*Speech prepared by Glenn N. Baticados, Director of the Center for Technology Transfer and Entrepreneurship at the University of the Philippines Los Banos and a Fellow of the Royal Academy of Engineering in London, UK.
Agriculture today is more than just a farmer simply planting a crop, growing livestock, or catching a fish. It takes an ecosystem and several actors to work together to produce and deliver the food we need. It is this dynamic and complex ecosystem that will equip agriculture to cope with the competing challenges of addressing food safety and food security, creating inclusive livelihoods, mitigating climate change and sustainably managing natural resources. Advances n agri-biotechnology and farming practices and methods have enabled farmers to become more productive, growing crops efficiently in areas most suitable for agriculture.
The future challenges facing agriculture will require a paradigm shift from a production orientation to a market-centric orientation. Sustainability of agriculture cannot be treated separately and independently. Agricultural sustainability involves the integration of the whole agri-value chain from the acquisition of inputs to farming to marketing and up recycling of agricultural wastes. It requires the integration of the whole value chain system from value creation, delivery, and capture. Thus, there should be a mindset shift from a traditional perspective of agriculture integrates all a market-centric agribusiness model.
AGRIBUSINESS integrates all the components of the agri-value chain system from inputs to end products. Agribusiness as an economic sector, has the greatest impact on the national income of the Philippines serving as an economic backbone of the country. Philippine statistics shows that focusing on agri-production alone will only yield to 9 to 11% GDP. But if we integrateagri-production with agri-manufacturing or agro-processing and agri-services, its impact on the Philippines GDP increases to 38 to 40%.
AGRIBUSINESS generates hundreds of thousands of jobs, produces major commodities for domestic and international consumptions. It brings rural progress by promoting economic activities in the countryside. And I believe, AGRIBUSINESS is the key to sustaining agricultural production and in the end, rural poverty alleviation.
As Phil Hogan, the European Commissioner for Agriculture and Rural Development said, “Innovation is not only driven by technological advances. It also through novel ways of organizing farmers and connecting them to the information they need. Many smallholder farmers around the world still farm the same way their ancestors did thousands of years ago. Traditional farming approaches may continue to work for some, but new practices can help many to substantially improve yields, soil quality, and natural capital as well as food and nutrition security. The farming community needs improved access to new technologies, new business models and new forms of cooperation.”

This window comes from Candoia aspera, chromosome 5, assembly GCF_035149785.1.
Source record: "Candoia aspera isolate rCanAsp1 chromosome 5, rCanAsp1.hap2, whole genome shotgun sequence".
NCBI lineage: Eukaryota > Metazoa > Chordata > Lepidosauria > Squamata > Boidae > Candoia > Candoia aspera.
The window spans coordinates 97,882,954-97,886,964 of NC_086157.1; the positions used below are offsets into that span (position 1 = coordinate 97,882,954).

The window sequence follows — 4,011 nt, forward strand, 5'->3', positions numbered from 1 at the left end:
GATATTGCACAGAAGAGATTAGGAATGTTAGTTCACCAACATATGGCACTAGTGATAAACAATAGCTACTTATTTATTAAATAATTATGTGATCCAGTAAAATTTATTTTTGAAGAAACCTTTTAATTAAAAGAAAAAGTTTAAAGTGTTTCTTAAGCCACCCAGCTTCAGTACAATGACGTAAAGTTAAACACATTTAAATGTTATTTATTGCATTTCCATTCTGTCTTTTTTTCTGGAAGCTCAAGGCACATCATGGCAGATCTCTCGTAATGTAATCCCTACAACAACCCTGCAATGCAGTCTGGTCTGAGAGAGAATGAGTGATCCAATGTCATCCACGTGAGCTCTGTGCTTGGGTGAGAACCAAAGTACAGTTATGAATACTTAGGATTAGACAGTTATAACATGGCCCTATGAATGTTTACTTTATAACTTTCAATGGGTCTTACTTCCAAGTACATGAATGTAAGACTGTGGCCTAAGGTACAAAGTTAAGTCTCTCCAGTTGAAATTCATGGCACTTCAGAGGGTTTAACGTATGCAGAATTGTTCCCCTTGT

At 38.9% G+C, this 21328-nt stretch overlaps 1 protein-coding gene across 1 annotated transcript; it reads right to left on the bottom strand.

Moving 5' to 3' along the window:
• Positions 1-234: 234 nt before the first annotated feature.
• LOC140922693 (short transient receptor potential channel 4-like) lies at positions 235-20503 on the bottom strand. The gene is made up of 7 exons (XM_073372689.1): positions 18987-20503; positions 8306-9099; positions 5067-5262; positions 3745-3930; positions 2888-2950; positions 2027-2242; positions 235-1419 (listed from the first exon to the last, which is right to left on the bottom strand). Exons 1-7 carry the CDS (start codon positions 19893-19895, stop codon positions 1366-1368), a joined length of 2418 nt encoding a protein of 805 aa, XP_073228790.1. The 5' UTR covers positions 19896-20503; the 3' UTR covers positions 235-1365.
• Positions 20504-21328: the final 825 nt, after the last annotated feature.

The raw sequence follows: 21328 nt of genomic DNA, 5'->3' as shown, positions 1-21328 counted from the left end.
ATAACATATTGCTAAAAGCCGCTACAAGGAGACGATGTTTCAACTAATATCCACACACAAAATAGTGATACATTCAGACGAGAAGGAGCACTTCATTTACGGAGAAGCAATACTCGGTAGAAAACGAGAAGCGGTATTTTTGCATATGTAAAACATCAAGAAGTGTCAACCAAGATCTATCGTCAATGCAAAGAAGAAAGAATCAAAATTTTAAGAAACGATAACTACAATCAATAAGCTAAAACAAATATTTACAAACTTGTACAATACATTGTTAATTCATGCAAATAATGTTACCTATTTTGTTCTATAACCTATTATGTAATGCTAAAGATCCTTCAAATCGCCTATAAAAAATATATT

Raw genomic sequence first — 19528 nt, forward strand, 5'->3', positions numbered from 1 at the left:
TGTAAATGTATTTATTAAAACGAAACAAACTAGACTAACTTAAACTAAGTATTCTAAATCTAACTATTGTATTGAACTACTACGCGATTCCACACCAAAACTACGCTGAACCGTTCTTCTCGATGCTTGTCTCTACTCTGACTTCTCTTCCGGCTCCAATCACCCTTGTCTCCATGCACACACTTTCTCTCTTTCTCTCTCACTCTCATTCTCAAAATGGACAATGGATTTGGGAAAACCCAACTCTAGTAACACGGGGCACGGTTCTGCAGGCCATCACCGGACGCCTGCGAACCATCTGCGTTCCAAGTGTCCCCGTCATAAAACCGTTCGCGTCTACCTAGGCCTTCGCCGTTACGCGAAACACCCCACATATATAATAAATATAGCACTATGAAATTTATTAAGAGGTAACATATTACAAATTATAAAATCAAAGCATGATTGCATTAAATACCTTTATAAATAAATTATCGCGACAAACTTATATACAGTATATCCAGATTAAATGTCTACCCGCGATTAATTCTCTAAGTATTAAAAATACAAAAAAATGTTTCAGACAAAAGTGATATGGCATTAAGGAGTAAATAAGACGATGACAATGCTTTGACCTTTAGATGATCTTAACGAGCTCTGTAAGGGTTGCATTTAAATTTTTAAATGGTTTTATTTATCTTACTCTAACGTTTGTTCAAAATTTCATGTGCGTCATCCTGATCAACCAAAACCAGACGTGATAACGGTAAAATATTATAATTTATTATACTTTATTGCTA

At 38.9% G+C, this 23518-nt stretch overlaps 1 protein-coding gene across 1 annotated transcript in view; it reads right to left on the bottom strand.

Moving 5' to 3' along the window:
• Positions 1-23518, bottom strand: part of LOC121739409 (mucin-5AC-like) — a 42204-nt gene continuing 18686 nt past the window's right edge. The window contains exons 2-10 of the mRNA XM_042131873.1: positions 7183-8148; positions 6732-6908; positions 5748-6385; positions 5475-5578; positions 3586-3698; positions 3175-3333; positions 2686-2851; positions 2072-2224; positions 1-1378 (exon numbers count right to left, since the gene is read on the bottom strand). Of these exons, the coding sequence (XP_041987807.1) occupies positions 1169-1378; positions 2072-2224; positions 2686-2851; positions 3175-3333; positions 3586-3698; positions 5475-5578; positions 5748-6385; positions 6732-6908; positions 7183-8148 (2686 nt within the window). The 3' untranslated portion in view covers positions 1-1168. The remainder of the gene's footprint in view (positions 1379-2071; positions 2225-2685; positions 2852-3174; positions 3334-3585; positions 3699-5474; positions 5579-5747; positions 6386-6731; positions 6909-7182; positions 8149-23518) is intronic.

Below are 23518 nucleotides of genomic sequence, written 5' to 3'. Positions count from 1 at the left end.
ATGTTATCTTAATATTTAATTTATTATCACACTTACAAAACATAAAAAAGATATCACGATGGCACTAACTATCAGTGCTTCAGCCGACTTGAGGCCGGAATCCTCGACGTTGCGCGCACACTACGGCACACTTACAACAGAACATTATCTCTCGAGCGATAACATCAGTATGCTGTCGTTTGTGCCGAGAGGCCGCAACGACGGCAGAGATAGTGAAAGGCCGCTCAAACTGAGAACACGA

But promoting the mindset shift from agriculture to agribusiness means that the academe and the industry should work together and to innovate continuously. Both agents of change need to broaden and deepen their collaboration in education and research. Promoting innovation in agribusiness must start from the education of the youth towards agribusiness management employment and the promotion of inclusive agri-entrepreneurship. Such academe and industry partners will result in the creation of a comprehensive and innovative agri-value chain system that will not only assure the supply of inputs and goods but as well as human capital with relevant industry competencies.
UNO-R recently embarked on a project towards the development of an “INDUSTRY DESIGNED, PARTNERSHIP DRIVEN, AND EMPLOYMENT READY AGRIBUSINESS PROGRAM”. An innovative agribusiness curriculum that will produce agribusiness graduates that have relevant agribusiness industry competencies, essential life skills, and imbued with the SIMPLE values of a true Recoletos. The envisioned agribusiness graduates will become masters of technology, industry-ready, and will become global citizens. The curriculum methodology will include immersive learning programs, learner-centered approaches, flip classroom teaching models, and an innovative online learning and collaboration platform developed under the Rolex project funded by CHED.
Lastly, UNO-R is positioned to become a leader of the innovation of agribusiness. I urge everyone to support our first batch of agribusiness managers, innovators, and entrepreneurs. Let this innovative and immersive agribusiness program be a catalyst of change to come as we renew a generational interest on sustainable agriculture and developed young, highly-trained, and technology-driven agribusiness men and women.